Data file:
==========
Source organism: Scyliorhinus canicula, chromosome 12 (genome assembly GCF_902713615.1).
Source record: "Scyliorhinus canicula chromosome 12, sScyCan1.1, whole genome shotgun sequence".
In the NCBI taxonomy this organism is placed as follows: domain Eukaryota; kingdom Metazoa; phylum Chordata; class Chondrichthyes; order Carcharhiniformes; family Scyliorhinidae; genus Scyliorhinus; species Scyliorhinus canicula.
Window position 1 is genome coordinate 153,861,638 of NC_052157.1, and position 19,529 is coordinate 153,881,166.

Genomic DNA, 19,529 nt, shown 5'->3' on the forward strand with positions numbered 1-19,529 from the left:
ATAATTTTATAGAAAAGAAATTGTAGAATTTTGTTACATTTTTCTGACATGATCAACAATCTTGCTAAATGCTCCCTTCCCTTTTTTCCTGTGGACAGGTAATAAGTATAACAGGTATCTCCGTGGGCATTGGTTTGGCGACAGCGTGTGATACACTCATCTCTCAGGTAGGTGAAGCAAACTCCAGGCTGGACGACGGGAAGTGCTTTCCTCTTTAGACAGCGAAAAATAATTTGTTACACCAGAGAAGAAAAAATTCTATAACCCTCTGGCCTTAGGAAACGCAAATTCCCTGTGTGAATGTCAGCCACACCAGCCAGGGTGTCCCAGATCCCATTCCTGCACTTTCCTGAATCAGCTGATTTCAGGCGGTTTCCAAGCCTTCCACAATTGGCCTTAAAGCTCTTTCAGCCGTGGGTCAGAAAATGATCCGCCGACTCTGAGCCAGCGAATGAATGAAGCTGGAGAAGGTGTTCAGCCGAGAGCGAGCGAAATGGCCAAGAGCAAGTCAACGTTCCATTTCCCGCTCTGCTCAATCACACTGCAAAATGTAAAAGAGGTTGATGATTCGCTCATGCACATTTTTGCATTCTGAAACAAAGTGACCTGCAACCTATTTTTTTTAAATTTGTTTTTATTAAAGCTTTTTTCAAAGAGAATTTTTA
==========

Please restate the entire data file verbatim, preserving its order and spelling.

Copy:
Source organism: Scyliorhinus canicula, chromosome 12 (genome assembly GCF_902713615.1).
Source record: "Scyliorhinus canicula chromosome 12, sScyCan1.1, whole genome shotgun sequence".
In the NCBI taxonomy this organism is placed as follows: domain Eukaryota; kingdom Metazoa; phylum Chordata; class Chondrichthyes; order Carcharhiniformes; family Scyliorhinidae; genus Scyliorhinus; species Scyliorhinus canicula.
Window position 1 is genome coordinate 153,861,638 of NC_052157.1, and position 19,529 is coordinate 153,881,166.

Genomic DNA, 19,529 nt, shown 5'->3' on the forward strand with positions numbered 1-19,529 from the left:
ATAATTTTATAGAAAAGAAATTGTAGAATTTTGTTACATTTTTCTGACATGATCAACAATCTTGCTAAATGCTCCCTTCCCTTTTTTCCTGTGGACAGGTAATAAGTATAACAGGTATCTCCGTGGGCATTGGTTTGGCGACAGCGTGTGATACACTCATCTCTCAGGTAGGTGAAGCAAACTCCAGGCTGGACGACGGGAAGTGCTTTCCTCTTTAGACAGCGAAAAATAATTTGTTACACCAGAGAAGAAAAAATTCTATAACCCTCTGGCCTTAGGAAACGCAAATTCCCTGTGTGAATGTCAGCCACACCAGCCAGGGTGTCCCAGATCCCATTCCTGCACTTTCCTGAATCAGCTGATTTCAGGCGGTTTCCAAGCCTTCCACAATTGGCCTTAAAGCTCTTTCAGCCGTGGGTCAGAAAATGATCCGCCGACTCTGAGCCAGCGAATGAATGAAGCTGGAGAAGGTGTTCAGCCGAGAGCGAGCGAAATGGCCAAGAGCAAGTCAACGTTCCATTTCCCGCTCTGCTCAATCACACTGCAAAATGTAAAAGAGGTTGATGATTCGCTCATGCACATTTTTGCATTCTGAAACAAAGTGACCTGCAACCTATTTTTTTTAAATTTGTTTTTATTAAAGCTTTTTTCAAAGAGAATTTTTA